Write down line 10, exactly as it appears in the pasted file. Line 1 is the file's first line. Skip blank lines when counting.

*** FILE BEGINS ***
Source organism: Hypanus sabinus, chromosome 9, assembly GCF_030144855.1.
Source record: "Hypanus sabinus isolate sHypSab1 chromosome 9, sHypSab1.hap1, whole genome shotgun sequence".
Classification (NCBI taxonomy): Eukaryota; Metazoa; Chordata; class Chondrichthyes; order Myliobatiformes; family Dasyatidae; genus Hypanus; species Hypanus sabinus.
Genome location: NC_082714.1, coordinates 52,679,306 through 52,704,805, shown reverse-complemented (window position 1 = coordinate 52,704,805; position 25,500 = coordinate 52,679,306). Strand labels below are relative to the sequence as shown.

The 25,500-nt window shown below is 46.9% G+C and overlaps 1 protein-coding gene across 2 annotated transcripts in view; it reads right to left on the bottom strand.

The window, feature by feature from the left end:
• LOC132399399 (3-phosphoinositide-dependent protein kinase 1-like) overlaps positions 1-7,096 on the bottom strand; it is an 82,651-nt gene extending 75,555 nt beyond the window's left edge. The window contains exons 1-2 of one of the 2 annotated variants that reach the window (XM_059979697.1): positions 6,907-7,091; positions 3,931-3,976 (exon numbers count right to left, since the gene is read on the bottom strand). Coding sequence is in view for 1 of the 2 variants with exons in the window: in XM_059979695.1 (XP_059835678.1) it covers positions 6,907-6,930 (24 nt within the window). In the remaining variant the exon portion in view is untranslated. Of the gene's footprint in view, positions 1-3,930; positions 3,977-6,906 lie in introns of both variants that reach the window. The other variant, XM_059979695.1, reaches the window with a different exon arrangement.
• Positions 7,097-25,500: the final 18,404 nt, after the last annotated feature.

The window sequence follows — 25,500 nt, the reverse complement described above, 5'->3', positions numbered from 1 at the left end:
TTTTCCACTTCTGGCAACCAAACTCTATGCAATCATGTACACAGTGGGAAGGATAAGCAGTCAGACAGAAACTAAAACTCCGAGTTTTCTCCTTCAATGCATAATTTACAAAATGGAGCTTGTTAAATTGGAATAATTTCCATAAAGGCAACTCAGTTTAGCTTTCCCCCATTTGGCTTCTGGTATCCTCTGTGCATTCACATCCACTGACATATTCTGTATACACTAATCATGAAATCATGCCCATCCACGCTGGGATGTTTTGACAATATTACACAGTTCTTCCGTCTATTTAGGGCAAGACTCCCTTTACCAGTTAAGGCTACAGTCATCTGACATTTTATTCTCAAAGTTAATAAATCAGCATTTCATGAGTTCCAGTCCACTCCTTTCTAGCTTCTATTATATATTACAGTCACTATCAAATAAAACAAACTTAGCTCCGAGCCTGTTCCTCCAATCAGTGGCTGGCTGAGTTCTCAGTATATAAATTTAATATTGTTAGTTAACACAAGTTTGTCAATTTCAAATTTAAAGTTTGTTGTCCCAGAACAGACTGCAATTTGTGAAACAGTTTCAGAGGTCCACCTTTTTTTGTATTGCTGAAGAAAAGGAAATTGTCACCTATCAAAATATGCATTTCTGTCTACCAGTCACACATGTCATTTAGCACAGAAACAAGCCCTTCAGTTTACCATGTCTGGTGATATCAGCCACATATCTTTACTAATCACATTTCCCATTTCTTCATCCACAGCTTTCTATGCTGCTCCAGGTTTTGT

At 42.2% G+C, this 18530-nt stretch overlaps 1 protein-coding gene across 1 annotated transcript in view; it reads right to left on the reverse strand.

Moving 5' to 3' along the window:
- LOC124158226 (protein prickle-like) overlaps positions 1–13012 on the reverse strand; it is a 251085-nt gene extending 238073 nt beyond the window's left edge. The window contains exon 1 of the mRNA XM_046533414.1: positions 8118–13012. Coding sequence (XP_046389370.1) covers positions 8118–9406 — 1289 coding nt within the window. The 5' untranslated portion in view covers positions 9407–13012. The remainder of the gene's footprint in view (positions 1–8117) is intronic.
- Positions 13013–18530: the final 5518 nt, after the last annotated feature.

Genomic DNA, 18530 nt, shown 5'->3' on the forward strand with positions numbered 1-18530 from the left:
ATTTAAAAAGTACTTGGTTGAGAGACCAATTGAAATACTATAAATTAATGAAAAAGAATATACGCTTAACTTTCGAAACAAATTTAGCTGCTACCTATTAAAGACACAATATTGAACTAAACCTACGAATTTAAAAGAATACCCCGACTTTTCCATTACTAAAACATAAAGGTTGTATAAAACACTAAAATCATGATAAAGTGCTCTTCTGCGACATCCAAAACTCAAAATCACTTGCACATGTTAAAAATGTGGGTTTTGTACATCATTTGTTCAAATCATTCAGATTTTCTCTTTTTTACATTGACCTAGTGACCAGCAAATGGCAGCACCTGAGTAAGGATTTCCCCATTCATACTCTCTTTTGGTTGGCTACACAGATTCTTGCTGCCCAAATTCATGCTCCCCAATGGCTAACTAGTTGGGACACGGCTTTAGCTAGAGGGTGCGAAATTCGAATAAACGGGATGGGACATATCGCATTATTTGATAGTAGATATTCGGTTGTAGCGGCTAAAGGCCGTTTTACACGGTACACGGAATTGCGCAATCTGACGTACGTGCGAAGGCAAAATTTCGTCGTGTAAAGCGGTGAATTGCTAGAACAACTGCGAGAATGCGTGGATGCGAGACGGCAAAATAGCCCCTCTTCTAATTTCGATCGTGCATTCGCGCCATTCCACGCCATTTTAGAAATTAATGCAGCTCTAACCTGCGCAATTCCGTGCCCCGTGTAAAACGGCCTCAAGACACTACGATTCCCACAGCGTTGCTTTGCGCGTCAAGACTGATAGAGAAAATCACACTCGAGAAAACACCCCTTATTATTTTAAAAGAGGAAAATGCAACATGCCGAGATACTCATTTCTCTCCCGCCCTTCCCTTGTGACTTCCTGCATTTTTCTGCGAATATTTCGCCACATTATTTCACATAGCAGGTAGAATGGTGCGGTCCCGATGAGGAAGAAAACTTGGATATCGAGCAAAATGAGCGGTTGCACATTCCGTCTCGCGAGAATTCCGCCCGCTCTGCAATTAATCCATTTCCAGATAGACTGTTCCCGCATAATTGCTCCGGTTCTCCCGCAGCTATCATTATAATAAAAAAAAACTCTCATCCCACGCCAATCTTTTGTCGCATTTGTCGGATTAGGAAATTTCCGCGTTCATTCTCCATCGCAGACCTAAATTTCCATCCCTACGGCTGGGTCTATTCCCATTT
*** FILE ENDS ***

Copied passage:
TTTTCCACTTCTGGCAACCAAACTCTATGCAATCATGTACACAGTGGGAAGGATAAGCAGTCAGACAGAAACTAAAACTCCGAGTTTTCTCCTTCAATGCATAATTTACAAAATGGAGCTTGTTAAATTGGAATAATTTCCATAAAGGCAACTCAGTTTAGCTTTCCCCCATTTGGCTTCTGGTATCCTCTGTGCATTCACATCCACTGACATATTCTGTATACACTAATCATGAAATCATGCCCATCCACGCTGGGATGTTTTGACAATATTACACAGTTCTTCCGTCTATTTAGGGCAAGACTCCCTTTACCAGTTAAGGCTACAGTCATCTGACATTTTATTCTCAAAGTTAATAAATCAGCATTTCATGAGTTCCAGTCCACTCCTTTCTAGCTTCTATTATATATTACAGTCACTATCAAATAAAACAAACTTAGCTCCGAGCCTGTTCCTCCAATCAGTGGCTGGCTGAGTTCTCAGTATATAAATTTAATATTGTTAGTTAACACAAGTTTGTCAATTTCAAATTTAAAGTTTGTTGTCCCAGAACAGACTGCAATTTGTGAAACAGTTTCAGAGGTCCACCTTTTTTTGTATTGCTGAAGAAAAGGAAATTGTCACCTATCAAAATATGCATTTCTGTCTACCAGTCACACATGTCATTTAGCACAGAAACAAGCCCTTCAGTTTACCATGTCTGGTGATATCAGCCACATATCTTTACTAATCACATTTCCCATTTCTTCATCCACAGCTTTCTATGCTGCTCCAGGTTTTGT